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WHAT IS A CAPACITOR?

Capacitors are components that have the ability to store electrical energy. This energy is stored in an electrostatic field which is created by electrical charges accumulating on conducting plates placed across an electrical potential and separated by an insulating medium. Capacitance as a value is dependent upon the distance between the conducting plates, the dielectric constant of the insulating medium, and the common area of the conducting plates.

A film type capacitor made from this simple approach would create a large component. To prevent the waste of space the plates are “rolled” together, with an extra layer of dielectric to prevent the plates from touching, which results in a higher capacitance and smaller size. There are two basic types of “rolled” construction film capacitors. In the extended foil type the connection to the plate is made by extending the foil beyond the dielectric. In the tab type the connection is made by inserting a tab between the dielectric and the foil to provide the connection to the foil.

Final termination is made by soldering or welding a lead onto the tab or foil. The distance that the electrode foil is indented from the edge of the dielectric is the margin. This margin provides some protection against arc-over and short circuit. Metalized film construction is different from film-foil in that the foil is replaced with a very thin metallic film which is vacuum deposited on the dielectric. The thickness of the deposited layer is negligible to the foil it replaced, thereby saving more size.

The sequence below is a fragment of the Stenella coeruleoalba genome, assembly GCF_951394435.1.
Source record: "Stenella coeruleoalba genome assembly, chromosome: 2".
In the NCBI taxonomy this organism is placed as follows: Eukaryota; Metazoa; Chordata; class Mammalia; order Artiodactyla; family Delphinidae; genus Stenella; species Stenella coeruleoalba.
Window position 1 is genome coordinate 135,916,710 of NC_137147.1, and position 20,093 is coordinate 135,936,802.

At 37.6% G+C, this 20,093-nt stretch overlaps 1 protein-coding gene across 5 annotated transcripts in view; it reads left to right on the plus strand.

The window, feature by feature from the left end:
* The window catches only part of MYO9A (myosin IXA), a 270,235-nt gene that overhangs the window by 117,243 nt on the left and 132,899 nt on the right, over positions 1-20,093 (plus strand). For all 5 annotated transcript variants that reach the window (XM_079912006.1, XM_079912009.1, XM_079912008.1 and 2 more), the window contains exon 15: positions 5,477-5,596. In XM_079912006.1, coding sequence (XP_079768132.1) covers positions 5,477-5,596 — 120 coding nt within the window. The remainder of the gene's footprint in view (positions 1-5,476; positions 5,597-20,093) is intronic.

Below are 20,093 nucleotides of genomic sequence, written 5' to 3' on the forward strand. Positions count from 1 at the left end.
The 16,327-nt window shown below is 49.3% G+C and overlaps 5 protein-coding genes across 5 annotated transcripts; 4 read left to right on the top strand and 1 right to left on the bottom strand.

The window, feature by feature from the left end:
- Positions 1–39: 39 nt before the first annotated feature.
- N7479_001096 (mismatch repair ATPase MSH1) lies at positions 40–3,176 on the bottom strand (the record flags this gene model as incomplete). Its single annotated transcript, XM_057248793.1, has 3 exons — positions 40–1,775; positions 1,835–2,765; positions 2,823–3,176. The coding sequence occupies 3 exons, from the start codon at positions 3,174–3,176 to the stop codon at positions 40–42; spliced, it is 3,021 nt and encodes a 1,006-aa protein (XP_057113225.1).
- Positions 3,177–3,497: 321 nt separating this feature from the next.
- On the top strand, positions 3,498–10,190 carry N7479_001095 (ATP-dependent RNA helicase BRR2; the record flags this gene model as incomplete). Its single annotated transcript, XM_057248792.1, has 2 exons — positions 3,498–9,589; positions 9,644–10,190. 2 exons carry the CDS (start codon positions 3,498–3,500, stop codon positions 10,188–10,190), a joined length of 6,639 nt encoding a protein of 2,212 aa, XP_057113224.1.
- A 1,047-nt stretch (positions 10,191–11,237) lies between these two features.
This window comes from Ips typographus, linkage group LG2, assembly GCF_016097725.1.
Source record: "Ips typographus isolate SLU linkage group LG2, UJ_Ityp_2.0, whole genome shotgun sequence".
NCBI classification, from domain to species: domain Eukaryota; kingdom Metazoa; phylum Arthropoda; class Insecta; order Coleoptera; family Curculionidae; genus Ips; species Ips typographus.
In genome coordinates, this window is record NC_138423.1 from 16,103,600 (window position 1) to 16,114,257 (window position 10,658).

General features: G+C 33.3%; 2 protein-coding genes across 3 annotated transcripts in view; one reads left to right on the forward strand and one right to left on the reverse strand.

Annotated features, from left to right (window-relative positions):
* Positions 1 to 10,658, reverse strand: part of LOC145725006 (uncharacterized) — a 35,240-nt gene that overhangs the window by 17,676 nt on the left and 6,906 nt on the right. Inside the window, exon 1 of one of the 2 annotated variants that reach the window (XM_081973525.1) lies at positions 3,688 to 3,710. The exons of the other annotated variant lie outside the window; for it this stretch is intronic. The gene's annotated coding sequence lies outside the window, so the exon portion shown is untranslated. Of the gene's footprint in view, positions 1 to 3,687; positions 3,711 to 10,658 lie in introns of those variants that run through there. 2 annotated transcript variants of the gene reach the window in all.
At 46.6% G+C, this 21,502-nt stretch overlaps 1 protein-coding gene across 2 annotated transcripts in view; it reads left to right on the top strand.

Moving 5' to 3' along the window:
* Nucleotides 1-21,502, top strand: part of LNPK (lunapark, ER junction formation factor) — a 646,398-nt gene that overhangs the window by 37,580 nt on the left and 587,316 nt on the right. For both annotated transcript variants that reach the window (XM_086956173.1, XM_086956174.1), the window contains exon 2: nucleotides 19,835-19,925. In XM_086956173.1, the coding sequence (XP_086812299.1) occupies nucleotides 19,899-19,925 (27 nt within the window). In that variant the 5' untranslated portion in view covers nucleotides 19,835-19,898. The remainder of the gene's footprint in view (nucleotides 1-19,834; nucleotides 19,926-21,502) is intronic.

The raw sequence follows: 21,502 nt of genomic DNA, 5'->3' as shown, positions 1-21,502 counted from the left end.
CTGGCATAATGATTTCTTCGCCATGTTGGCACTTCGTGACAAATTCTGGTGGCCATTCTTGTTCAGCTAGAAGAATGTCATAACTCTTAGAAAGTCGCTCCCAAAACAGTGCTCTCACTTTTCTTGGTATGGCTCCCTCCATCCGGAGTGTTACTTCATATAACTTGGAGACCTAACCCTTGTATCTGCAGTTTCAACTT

Final encasement types of film capacitors include molded, hermetic seal, dipped epoxy, tape wrapped, and epoxy endfilled. Each encasement affects the environmental capability of the finished part so it needs to be taken into consideration when choosing a case.

There are two categories of capacitors, Electrolytic and Electrostatic. Electrolytic capacitors are polarized units which use tantalum oxide or aluminum oxide as the dielectric. The oxides are very thin which result in very high capacitance values. The negatives are low insulation resistance, sensitivity to changes in temperature and frequency, and a high dielectric absorption.

Electrostatic capacitors have sub-categories that they are divided into such as Film, Air, Mica, Ceramic, and Vacuum. Mica and Vacuum capacitors are usually found in high frequency, high voltage applications because of their dielectric characteristics. Air capacitors are low loss devices that are most commonly used for variable tuning. Ceramic capacitors offer a wide range of physical configurations and electrical characteristics and come in Low K class I ceramics and Higher K class II ceramics.

Film capacitors use either plastic film or impregnated paper for their dielectric material and are the most versatile of all capacitors. The capacitors have a reputation for outstanding electrical characteristics in severe environmental conditions, high reliability, and stability in long life applications. Being non-polar gives these capacitors a predictability in DC or AC applications as well as being stable over a broad temperature range. They have the lowest Dissipation Factor (DF) and Equivalent Series Resistance (ESR) of all capacitor types. Film capacitors are available in many designs and casings to stop severe shock and vibration problems.

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